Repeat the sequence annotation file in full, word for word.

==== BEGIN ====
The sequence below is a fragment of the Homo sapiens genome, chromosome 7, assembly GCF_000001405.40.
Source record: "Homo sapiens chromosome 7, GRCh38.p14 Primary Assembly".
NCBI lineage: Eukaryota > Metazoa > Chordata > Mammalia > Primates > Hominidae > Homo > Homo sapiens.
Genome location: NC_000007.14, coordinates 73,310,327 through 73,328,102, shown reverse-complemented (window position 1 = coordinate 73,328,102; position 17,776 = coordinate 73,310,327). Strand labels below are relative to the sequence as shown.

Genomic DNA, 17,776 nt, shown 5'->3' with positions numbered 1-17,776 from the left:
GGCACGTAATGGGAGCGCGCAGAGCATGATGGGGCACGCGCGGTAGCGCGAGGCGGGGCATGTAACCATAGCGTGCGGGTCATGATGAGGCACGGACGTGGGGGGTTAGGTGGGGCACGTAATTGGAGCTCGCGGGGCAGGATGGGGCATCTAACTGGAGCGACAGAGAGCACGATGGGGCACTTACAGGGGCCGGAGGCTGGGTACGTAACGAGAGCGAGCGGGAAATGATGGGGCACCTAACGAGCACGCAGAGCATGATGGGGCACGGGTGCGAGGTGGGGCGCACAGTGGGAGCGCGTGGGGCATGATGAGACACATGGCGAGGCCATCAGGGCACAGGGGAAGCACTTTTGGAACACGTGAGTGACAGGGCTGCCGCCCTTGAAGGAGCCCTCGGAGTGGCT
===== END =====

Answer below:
The sequence below is a fragment of the Homo sapiens genome, chromosome 7, assembly GCF_000001405.40.
Source record: "Homo sapiens chromosome 7, GRCh38.p14 Primary Assembly".
NCBI lineage: Eukaryota > Metazoa > Chordata > Mammalia > Primates > Hominidae > Homo > Homo sapiens.
Genome location: NC_000007.14, coordinates 73,310,327 through 73,328,102, shown reverse-complemented (window position 1 = coordinate 73,328,102; position 17,776 = coordinate 73,310,327). Strand labels below are relative to the sequence as shown.

Genomic DNA, 17,776 nt, shown 5'->3' with positions numbered 1-17,776 from the left:
GGCACGTAATGGGAGCGCGCAGAGCATGATGGGGCACGCGCGGTAGCGCGAGGCGGGGCATGTAACCATAGCGTGCGGGTCATGATGAGGCACGGACGTGGGGGGTTAGGTGGGGCACGTAATTGGAGCTCGCGGGGCAGGATGGGGCATCTAACTGGAGCGACAGAGAGCACGATGGGGCACTTACAGGGGCCGGAGGCTGGGTACGTAACGAGAGCGAGCGGGAAATGATGGGGCACCTAACGAGCACGCAGAGCATGATGGGGCACGGGTGCGAGGTGGGGCGCACAGTGGGAGCGCGTGGGGCATGATGAGACACATGGCGAGGCCATCAGGGCACAGGGGAAGCACTTTTGGAACACGTGAGTGACAGGGCTGCCGCCCTTGAAGGAGCCCTCGGAGTGGCT